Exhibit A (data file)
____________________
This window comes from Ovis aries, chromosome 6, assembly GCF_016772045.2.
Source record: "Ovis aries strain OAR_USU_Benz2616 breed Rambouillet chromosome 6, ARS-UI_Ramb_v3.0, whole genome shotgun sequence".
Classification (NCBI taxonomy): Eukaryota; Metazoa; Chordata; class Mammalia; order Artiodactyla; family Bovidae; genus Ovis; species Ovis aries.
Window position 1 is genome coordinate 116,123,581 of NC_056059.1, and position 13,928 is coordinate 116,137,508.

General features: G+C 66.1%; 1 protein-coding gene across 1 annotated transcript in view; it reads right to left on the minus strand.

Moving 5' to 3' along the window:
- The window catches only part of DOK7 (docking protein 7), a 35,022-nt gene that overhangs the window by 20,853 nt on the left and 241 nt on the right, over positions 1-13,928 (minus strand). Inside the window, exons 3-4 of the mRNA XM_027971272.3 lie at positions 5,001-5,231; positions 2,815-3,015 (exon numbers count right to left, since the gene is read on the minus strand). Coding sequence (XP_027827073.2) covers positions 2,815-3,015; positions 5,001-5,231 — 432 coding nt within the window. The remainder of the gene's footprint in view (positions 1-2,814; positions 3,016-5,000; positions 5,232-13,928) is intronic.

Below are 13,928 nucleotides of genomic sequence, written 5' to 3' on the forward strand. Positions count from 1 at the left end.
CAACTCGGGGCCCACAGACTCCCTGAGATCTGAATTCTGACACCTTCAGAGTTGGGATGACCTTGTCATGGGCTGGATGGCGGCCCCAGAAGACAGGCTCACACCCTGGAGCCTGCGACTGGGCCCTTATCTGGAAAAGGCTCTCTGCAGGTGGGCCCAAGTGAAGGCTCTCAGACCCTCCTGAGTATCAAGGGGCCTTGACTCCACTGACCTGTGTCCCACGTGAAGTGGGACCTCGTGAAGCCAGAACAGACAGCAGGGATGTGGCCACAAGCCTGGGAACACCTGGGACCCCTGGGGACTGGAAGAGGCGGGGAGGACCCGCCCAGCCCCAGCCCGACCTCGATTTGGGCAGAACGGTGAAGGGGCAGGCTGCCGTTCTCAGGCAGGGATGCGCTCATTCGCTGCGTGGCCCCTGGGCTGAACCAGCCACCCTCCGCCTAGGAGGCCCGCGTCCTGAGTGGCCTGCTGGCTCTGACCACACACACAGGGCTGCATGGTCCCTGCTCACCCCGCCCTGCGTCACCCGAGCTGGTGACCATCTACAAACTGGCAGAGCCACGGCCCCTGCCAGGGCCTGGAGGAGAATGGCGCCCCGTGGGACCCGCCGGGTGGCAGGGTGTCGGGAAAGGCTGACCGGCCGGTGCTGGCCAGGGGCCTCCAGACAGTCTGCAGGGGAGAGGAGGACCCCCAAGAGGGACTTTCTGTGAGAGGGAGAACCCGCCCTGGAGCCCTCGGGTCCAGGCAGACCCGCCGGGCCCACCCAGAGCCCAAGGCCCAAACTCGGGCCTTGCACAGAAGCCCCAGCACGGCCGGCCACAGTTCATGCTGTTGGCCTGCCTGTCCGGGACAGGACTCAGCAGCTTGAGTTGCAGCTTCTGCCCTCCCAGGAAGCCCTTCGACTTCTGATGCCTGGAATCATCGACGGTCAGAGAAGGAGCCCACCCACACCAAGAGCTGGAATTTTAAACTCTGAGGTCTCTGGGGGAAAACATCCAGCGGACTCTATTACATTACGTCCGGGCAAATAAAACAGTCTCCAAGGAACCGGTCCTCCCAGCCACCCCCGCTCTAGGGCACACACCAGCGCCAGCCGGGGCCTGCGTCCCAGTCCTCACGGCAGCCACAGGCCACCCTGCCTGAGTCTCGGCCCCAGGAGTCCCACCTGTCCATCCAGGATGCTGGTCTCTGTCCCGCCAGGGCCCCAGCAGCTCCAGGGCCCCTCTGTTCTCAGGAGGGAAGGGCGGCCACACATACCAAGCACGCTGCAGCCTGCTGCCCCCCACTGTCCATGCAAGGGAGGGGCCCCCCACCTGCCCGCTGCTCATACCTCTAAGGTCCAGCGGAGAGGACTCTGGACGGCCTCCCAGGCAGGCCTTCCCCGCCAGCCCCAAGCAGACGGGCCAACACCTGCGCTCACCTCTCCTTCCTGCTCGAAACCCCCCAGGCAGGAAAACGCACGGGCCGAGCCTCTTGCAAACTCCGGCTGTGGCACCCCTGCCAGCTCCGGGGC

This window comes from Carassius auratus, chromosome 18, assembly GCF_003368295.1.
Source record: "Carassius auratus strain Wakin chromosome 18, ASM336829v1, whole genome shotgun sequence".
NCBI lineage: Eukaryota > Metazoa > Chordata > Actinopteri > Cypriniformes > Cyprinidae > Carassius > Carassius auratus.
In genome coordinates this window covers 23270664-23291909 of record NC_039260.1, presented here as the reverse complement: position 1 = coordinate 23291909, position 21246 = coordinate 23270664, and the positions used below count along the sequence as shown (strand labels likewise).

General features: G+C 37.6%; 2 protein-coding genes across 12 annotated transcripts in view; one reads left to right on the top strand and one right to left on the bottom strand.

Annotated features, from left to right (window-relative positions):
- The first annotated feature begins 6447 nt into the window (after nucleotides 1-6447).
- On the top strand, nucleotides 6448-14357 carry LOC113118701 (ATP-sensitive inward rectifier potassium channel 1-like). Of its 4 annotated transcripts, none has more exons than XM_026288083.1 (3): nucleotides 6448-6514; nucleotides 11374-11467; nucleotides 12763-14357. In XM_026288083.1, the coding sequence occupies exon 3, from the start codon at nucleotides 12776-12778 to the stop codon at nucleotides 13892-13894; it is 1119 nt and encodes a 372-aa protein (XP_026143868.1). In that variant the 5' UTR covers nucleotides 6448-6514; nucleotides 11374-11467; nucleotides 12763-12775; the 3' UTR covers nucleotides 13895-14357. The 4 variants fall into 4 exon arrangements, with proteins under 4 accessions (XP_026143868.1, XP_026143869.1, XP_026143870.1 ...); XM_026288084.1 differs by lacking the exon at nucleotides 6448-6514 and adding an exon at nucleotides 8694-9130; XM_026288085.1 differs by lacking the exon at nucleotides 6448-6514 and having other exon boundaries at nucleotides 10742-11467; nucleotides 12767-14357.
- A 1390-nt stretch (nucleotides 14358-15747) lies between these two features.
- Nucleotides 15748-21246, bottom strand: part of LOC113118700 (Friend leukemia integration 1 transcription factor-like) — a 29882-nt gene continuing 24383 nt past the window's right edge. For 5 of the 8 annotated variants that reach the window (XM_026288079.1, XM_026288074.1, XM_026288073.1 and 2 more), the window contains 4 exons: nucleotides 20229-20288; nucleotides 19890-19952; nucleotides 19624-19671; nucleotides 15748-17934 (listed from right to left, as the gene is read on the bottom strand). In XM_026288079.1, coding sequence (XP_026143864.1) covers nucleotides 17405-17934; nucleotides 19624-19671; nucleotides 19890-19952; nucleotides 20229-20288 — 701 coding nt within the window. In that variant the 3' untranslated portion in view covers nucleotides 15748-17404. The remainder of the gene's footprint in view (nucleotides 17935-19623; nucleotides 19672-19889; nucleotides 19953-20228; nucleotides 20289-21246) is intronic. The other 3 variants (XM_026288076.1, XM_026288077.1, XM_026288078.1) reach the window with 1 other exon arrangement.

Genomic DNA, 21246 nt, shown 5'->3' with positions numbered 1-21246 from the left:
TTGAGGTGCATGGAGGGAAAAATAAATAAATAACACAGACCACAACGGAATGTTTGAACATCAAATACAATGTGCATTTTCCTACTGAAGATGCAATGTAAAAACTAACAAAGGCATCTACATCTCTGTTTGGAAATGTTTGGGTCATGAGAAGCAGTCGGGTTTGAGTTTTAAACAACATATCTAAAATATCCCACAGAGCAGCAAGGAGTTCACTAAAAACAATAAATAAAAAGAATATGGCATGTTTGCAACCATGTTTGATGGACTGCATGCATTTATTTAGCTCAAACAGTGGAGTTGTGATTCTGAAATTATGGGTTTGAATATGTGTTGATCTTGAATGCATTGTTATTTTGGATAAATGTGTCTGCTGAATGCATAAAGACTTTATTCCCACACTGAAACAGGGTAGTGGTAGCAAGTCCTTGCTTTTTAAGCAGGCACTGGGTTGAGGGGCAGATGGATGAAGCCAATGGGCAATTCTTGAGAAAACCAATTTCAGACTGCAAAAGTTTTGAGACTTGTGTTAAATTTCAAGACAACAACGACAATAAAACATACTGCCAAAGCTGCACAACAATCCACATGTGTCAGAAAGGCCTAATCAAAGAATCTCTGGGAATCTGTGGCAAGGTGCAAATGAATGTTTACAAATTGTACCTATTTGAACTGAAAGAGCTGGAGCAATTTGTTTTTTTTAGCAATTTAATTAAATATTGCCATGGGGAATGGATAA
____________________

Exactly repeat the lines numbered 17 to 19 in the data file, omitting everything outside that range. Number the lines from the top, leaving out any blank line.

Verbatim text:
- On the top strand, nucleotides 6448-14357 carry LOC113118701 (ATP-sensitive inward rectifier potassium channel 1-like). Of its 4 annotated transcripts, none has more exons than XM_026288083.1 (3): nucleotides 6448-6514; nucleotides 11374-11467; nucleotides 12763-14357. In XM_026288083.1, the coding sequence occupies exon 3, from the start codon at nucleotides 12776-12778 to the stop codon at nucleotides 13892-13894; it is 1119 nt and encodes a 372-aa protein (XP_026143868.1). In that variant the 5' UTR covers nucleotides 6448-6514; nucleotides 11374-11467; nucleotides 12763-12775; the 3' UTR covers nucleotides 13895-14357. The 4 variants fall into 4 exon arrangements, with proteins under 4 accessions (XP_026143868.1, XP_026143869.1, XP_026143870.1 ...); XM_026288084.1 differs by lacking the exon at nucleotides 6448-6514 and adding an exon at nucleotides 8694-9130; XM_026288085.1 differs by lacking the exon at nucleotides 6448-6514 and having other exon boundaries at nucleotides 10742-11467; nucleotides 12767-14357.
- A 1390-nt stretch (nucleotides 14358-15747) lies between these two features.
- Nucleotides 15748-21246, bottom strand: part of LOC113118700 (Friend leukemia integration 1 transcription factor-like) — a 29882-nt gene continuing 24383 nt past the window's right edge. For 5 of the 8 annotated variants that reach the window (XM_026288079.1, XM_026288074.1, XM_026288073.1 and 2 more), the window contains 4 exons: nucleotides 20229-20288; nucleotides 19890-19952; nucleotides 19624-19671; nucleotides 15748-17934 (listed from right to left, as the gene is read on the bottom strand). In XM_026288079.1, coding sequence (XP_026143864.1) covers nucleotides 17405-17934; nucleotides 19624-19671; nucleotides 19890-19952; nucleotides 20229-20288 — 701 coding nt within the window. In that variant the 3' untranslated portion in view covers nucleotides 15748-17404. The remainder of the gene's footprint in view (nucleotides 17935-19623; nucleotides 19672-19889; nucleotides 19953-20228; nucleotides 20289-21246) is intronic. The other 3 variants (XM_026288076.1, XM_026288077.1, XM_026288078.1) reach the window with 1 other exon arrangement.